I remember my mother once compiled a list of my “favorite words.” All of which I had successfully “both beaten and asphyxiated to death.” Amongst that list are the words “preponderance, duality, inherent, propagate” and many others. Notice how none of those are simple; words don’t need to be overtly simplistic to be redundant. I somehow managed to take advanced vocabulary and make it so droll that I even wanted to fall asleep reading the words.

That being said, don’t tip-toe around words either. There are times when I’m reading a truly excellent work and I notice that the author seemed to be dwelling on something minor. I swear, I once read a book with enough synonyms of “scary” to choke a night-mare (Hah! Get it?!). The word “scary” itself was used precisely twice. However, I was forced to endure the storm of “ghoulish, terrible, terrifying, frightening” adjectives. In this case, the author certainly wasn’t repetitive- but they sure as heck were redundant.

Redundancy is just as fatal to writing as unnecessary repetition. Imagine trying to immerse yourself in a good read about, say, a virtual reality, when the author can’t help but use a million different words for fake. Note: the link is guaranteed to not have a million different words for fake. It is similarly guaranteed to take you to an excellent science-fiction short story.

Could you imagine reading that story if it was just inundated with similar sentiments and words? The plot simply wouldn’t advance; it’d get caught upon little nuances that may or may not be important to the reader. It’d be a failure instead of being as successful as it is.

So how can we fix repetition and redundancy in our own writing? After all, we are trying to tell stories and many of us are just trying to be sure that the story is properly understood. Well, first, you need to have faith in the audience. Many beginners delude themselves into believing they can reach a universal audience. They point to people like Stephanie Meyer (shudder, shudder) and J.K. Rowling as proof that stories can have such an appeal. Unfortunately, this is simply not true. Although both franchises are obscenely lucrative, they both reach only a certain audience. How do I know this? Because I know several people who hate those series. They simply couldn’t get into the books. My girlfriend didn’t like Harry Potter. She’s an avid reader, she loves fantasy novels, but she just couldn’t get through the first book. (But of course, as luck would have it, she enjoyed Twilight. She will admit that the wording is poor, even if she enjoys the story. The story, obviously, isn’t my cup of tea- so we let our mutual dissension of the writing make our relationship stronger). Point being, is that neither of these writers intended their stories to be read by certain people. Do you think Meyer wanted the kind of people like the Oatmeal reading Twilight? Of course not. Do you think Rowling wanted intense biker dudes reading Harry Potter? No, it’s a kids book at heart. And they worded their stories to their audiences. By doing so, they didn’t have to worry as to whether or not their hints hit close to home; by writing to a specific group of people, they were able to pick certain words that they knew reverberated within that sub-culture. That way they didn’t have to drown their audiences in hints and words. They already knew what was going on from the get-go.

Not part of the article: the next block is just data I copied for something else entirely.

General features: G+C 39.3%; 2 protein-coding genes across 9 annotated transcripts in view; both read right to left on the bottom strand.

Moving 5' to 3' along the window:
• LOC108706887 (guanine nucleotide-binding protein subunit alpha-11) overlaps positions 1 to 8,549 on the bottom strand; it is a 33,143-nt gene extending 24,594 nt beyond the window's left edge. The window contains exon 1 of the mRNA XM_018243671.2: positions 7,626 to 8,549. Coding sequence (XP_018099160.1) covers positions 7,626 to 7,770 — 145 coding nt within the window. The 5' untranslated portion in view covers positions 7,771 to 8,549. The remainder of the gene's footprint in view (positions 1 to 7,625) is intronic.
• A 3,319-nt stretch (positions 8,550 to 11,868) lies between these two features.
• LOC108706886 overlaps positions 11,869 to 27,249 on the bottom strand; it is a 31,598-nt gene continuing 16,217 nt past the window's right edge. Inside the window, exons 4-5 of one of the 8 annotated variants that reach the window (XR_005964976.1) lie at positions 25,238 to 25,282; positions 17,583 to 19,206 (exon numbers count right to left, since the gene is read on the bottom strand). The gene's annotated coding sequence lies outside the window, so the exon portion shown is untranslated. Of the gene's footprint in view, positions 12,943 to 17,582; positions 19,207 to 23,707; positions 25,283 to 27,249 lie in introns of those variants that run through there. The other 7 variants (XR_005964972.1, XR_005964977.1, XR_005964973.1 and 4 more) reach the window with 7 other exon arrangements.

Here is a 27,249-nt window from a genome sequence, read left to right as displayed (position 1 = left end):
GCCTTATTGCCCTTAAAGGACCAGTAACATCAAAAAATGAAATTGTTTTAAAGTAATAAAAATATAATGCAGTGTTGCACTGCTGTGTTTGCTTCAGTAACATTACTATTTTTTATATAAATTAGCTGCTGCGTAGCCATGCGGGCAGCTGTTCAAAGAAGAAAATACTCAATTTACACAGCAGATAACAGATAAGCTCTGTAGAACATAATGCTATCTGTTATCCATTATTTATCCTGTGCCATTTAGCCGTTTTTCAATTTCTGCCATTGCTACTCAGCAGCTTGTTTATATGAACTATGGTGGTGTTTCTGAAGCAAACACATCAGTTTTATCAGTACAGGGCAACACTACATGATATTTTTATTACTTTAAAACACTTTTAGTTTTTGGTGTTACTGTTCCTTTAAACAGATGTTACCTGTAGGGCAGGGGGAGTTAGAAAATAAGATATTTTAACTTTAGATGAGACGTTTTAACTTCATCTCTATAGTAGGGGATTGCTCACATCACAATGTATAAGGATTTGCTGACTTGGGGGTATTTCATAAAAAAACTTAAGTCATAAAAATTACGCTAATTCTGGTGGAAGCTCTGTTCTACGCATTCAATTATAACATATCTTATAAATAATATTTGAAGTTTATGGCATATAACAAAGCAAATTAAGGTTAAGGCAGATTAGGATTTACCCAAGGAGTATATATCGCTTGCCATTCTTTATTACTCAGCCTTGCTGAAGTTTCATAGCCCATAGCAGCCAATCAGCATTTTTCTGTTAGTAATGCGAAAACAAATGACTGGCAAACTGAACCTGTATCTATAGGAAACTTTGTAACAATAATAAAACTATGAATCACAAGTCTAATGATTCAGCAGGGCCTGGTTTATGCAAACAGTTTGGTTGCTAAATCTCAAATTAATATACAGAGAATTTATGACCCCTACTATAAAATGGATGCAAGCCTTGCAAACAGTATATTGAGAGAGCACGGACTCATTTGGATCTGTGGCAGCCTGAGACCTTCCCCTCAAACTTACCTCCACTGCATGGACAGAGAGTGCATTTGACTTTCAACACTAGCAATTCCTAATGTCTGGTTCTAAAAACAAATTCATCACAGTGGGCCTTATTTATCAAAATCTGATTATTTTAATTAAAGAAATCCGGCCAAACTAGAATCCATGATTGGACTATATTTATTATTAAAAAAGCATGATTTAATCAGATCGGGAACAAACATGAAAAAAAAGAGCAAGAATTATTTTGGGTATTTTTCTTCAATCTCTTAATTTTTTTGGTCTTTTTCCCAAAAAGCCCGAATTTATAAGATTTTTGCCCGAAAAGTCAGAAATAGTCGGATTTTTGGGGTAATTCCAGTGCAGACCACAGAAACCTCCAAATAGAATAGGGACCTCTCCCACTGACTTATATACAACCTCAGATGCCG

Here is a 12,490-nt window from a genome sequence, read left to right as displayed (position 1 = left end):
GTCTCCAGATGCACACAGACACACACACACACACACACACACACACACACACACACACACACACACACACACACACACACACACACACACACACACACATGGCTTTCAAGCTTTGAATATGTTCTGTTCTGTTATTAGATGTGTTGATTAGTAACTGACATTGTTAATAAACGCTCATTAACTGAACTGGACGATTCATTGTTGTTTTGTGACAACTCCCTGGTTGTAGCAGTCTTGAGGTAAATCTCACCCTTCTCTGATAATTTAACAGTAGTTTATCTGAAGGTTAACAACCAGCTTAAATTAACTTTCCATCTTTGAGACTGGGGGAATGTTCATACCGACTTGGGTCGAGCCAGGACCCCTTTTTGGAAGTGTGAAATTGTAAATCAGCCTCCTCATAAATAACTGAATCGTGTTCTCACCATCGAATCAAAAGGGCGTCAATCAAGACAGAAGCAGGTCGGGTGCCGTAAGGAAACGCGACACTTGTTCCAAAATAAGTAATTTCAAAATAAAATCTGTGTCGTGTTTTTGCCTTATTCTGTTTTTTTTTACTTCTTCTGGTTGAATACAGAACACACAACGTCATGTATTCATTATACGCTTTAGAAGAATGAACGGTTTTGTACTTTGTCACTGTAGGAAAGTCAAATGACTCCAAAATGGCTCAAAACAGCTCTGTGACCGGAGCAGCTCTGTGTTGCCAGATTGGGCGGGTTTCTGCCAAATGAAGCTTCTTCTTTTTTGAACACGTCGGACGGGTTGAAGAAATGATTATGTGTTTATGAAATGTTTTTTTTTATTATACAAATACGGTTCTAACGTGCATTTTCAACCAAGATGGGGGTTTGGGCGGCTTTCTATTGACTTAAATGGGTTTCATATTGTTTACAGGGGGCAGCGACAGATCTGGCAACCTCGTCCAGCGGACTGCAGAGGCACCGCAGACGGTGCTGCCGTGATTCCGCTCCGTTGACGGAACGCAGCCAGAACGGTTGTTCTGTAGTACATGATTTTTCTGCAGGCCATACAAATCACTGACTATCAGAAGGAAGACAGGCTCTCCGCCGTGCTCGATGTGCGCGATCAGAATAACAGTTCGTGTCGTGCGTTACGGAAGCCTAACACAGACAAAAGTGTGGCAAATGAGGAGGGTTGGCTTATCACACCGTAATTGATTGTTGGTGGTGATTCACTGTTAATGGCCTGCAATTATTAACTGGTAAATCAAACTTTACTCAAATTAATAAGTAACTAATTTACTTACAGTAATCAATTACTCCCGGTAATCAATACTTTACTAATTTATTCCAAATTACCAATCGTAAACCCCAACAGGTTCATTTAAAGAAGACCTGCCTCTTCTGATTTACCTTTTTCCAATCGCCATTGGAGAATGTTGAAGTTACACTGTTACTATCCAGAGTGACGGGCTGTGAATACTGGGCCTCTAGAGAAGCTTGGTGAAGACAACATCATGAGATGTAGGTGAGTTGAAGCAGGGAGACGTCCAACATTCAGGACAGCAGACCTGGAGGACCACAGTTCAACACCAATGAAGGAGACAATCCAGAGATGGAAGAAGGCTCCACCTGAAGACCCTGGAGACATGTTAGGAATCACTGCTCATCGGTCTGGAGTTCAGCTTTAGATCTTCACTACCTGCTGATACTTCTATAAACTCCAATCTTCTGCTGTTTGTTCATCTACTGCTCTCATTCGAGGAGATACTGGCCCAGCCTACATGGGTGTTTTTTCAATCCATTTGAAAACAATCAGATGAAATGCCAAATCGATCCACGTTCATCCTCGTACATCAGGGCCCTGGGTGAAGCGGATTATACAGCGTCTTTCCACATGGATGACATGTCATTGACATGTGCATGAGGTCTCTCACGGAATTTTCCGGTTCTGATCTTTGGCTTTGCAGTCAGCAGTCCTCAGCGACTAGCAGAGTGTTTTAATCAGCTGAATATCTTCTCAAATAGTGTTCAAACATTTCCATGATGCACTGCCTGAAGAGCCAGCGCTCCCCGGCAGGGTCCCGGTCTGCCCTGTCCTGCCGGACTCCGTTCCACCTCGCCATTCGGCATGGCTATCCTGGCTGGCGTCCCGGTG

Second, it’s old advice but… murder your darlings. I once read in Stephen King’s On Writing that he shaves about 20% of the book after the primary edit. His basic formulae: if he likes it but his wife doesn’t understand it, it’s gone. I’m personally more stubborn than King, I only edited about 15% of my book out in the first edit, and another few hundred or so in the last few read-throughs. If you only choose what’s truly necessary, it’s essentially guaranteed that your point will be poignant. No need to tip-toe around clues or shove words down reader’s throats, your point will be known. You just need to have faith in your own diction.

As for the Humana commercial, I think that hiring an editor would have gone a long way.

Post: I asked. He answered.

19 May

Great news! I had another flash fiction piece published!

Granted, I don’t get any financial compensation but the pride I receive in being published makes it worth it. An old sage once said “if you love something, you’ll do it for free.” And while I’d love to be able to make money writing (hence why you can email me to request my freelancing services), I have no qualms about gaining readership by writing for free initially.